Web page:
Famous Battles in History Tannenberg in World War I
About the famous battle of Tannerberg between the Germans and the Russians in World War I.
MORE FAMOUS BATTLES--ON LAND AND AT SEA
Wanting to please his hard-pressed French allies, Czar Nicholas II of Russia ordered an immediate offensive against Germany in August, 1914, at the outbreak of W.W. I. The Russian army had only begun mobilizing and was unprepared for this premature attack.
The Russian objective was East Prussia, which was to be attacked from the west and from Russian Poland to the south. The southern army was commanded by Gen. Alexander Samsonov, who had never before commanded an army in combat. Samsonov marched his ill-prepared 2nd (Warsaw) Army north to the frontier and, on Aug. 22, invaded Germany near the village of Tannenberg.
At this point, German Generals Paul von Hindenburg and Erich Ludendorff wheeled their entire army from northeast Prussia to the south. They concentrated their forces on both Russian flanks, while allowing the enemy center to bulge forward. The Germans were aided by the Russian practice of sending radio messages uncoded. German intelligence knew the location of Russian units better than Samsonov did. By Aug. 24, even Samsonov realized something was wrong on his flanks and slowed his advance. But his superior, General Zhilinsky, ordered him to quit "acting the coward and resume the offensive."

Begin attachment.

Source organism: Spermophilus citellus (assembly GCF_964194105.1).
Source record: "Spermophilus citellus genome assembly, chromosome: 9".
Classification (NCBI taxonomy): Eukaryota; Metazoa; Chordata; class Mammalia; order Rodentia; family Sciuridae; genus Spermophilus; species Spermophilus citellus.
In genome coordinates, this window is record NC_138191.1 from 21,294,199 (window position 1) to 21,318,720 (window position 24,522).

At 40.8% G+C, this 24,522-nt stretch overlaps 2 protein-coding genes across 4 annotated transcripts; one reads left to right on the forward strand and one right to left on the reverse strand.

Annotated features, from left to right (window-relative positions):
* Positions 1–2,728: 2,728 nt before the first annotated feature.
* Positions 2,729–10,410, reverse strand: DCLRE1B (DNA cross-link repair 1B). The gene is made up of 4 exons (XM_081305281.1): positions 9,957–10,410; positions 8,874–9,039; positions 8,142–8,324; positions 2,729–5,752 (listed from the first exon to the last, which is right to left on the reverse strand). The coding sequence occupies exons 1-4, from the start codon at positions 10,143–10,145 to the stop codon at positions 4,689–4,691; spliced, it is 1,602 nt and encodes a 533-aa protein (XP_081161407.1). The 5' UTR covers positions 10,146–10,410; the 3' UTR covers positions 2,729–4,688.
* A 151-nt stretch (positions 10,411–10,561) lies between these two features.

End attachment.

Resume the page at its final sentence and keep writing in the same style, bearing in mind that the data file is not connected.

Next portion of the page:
On Aug. 26, the Germans counterattacked with an assault on the Russian east flank, which was routed, giving the Germans an open road into the Russian rear. In the next two days, German attacks also wiped out the Russian west flank. With both flanks crushed, the overextended Russian center was caught in the mouth of the German army, with the jaws slamming shut behind it. The Russian 2nd Army disintegrated. Retreat was impossible, because the Germans had formed a line across the Russian rear. Having lost any semblance of control over his army, the despondent Samsonov walked off into the woods and shot himself. The Germans had won a total victory.
Russian losses were 92,000 captured and 30,000 killed or missing. German casualties were 13,000 killed and wounded. Tannenberg ensured the eventual defeat of Russia and precipitated the Russian Revolution. Thus Czar Nicholas II paid for his rash decision with his throne and his life. The German victory was offset by their defeat at the Battle of the Marne in France, at about the same time.
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